By Dr. Mike Shirtcliff

As one of the experts in your Oct. 13 story “Medicaid patients struggle with dental access,” I agree it’s critical that we acknowledge and address shortcomings in access to health care in Central Oregon, particularly for Medicaid patients.

However, it’s also important that we take a moment to consider how far we’ve come and what we can do next.

When the Oregon Health Plan underwent its expansion under the Affordable Care Act a few years ago, our community worked hard to meet this capacity challenge, embrace new patients and address their unmet need for dental and health care. This was no small undertaking.

As an example, my organization, Advantage Dental, saw the number of enrollees in the expanded Oregon Health Plan increase at a significantly higher rate than expected. Many health care providers, including those at Advantage Dental, were overwhelmed.

But we rose to the challenge. In addition to opening or expanding our clinics in Bend, La Pine, Sisters, Madras and Prineville, we also recruited new contracted health care providers and worked with a variety of partners to bring a pediatric dentist to the Sisters School-Based Dental Clinic, create dental access for Federally Qualified Health Centers and even reduce emergency room visits for oral health issues. As we’ve learned, it has and will continue to take a variety of tactics and approaches to meet the health needs of our community.

There have been and will continue to be bumps along the road to true health care innovation. But, if we work together to overcome the challenges, we will continue to establish the Oregon health system as a national leader in increasing access to care for those who need it.

Everyone deserves the opportunity to live a healthy life, and this is a vital part of our commitment as community members in Central Oregon. As health care providers and leaders, we know that change of this magnitude takes time to evolve as we open new clinics, decrease wait times, train practitioners and expand access.

While we focus on these improvements, here are some other ways we will work to expand access:

• As health care providers, it’s important that we not only continue to open new clinics, hire new practitioners, employ creative ways to grow our provider base (like financial assistance with education or training more hygienists), but also push for local policies that enable these changes, incentivize whole-person care and ultimately yield better health outcomes for Oregonians.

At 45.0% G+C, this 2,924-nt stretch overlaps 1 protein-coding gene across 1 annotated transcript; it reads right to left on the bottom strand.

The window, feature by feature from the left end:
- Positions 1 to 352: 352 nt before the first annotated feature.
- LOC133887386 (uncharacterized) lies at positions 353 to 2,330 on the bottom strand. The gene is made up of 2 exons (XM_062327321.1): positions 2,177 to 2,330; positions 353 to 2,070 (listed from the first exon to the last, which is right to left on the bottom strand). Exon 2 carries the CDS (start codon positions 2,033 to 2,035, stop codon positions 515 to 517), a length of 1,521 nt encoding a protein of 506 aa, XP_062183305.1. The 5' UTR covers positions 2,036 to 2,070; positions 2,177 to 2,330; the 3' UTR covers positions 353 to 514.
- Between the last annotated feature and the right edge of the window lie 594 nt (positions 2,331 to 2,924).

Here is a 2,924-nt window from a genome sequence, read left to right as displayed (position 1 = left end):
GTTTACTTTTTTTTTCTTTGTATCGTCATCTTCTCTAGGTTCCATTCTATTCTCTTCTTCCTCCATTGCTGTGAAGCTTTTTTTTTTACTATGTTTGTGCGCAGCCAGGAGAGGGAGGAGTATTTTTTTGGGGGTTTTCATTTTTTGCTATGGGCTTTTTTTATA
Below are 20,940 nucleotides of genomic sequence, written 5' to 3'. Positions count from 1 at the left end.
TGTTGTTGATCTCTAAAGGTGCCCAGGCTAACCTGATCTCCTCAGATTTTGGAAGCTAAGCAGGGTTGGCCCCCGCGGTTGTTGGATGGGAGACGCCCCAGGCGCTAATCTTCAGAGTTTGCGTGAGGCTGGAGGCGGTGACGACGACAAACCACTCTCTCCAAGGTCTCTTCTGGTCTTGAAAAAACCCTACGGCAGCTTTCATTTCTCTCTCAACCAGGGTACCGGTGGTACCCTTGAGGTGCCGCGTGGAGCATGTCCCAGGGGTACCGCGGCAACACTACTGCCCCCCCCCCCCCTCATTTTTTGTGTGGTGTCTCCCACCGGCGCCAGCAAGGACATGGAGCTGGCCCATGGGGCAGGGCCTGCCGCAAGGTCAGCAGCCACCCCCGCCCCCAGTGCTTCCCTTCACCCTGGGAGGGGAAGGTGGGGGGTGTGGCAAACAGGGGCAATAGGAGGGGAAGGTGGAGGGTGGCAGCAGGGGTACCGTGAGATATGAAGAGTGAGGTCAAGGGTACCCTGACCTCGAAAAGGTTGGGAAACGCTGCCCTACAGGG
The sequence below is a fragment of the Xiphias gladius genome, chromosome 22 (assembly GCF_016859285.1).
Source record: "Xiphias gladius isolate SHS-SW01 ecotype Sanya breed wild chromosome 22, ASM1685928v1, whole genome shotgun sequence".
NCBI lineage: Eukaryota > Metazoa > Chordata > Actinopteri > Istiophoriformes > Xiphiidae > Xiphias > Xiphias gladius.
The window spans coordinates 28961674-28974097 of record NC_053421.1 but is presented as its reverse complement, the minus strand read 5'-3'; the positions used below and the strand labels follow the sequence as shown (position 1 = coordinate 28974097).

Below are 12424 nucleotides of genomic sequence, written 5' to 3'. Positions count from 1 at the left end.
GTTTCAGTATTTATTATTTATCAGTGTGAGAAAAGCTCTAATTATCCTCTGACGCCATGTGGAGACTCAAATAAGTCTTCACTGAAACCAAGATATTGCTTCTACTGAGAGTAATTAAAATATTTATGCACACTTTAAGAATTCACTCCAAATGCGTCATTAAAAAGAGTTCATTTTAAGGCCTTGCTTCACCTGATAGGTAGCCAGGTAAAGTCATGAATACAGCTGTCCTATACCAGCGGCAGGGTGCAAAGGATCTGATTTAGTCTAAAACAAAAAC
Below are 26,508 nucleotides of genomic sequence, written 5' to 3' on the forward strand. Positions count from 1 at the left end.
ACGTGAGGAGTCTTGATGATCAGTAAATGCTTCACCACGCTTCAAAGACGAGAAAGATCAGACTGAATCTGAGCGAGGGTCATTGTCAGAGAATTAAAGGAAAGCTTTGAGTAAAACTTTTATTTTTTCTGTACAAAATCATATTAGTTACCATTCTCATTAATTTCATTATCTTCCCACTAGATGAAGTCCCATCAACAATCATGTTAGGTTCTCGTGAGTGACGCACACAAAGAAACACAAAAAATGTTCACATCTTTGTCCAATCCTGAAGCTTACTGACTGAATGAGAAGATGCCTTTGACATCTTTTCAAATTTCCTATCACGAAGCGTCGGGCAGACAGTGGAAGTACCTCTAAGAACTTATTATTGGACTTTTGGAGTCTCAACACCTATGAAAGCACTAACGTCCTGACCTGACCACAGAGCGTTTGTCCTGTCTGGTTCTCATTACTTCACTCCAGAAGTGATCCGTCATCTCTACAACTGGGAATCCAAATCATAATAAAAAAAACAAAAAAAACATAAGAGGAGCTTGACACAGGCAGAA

• Over the long term, we must also focus on preventive care to manage, treat and ultimately avoid cavities, infections and other oral health issues. Preventive care not only is better for oral health, but is also significantly less expensive over the long term. By decreasing cavities and enhancing our patients’ health, we will reduce the demand — and costs — on the system.

• Unfortunately, undeserved and vulnerable patients, such as those served by Medicaid, are grappling with a complex web of factors that impact their ability to get regular care. Pressing daily challenges — which could include a lack of financial stability or coping with mental or behavioral health issues — are oftentimes a barrier to optimal preventive dental (and health) care. We must provide culturally competent care to patients through enhanced outreach — educating them on the health care options available and the importance of oral health, particularly in connection to overall health.

• Possibly most importantly, we must meet patients where they are. This needs to become core to our efforts — whether conducting outreach over the phone, dispatching hygienists to local schools or simply understanding these other burdens — we can improve health. The trail ahead is steep — we have many current (and unforeseen) challenges in our health care system. But providers, patients, community leaders and health experts across the state are working hard together to improve access to care, decrease long-term costs and — most importantly — make our community healthier.

— Dr. Mike Shirtcliff is the president and founder of Advantage Dental and lives in Redmond.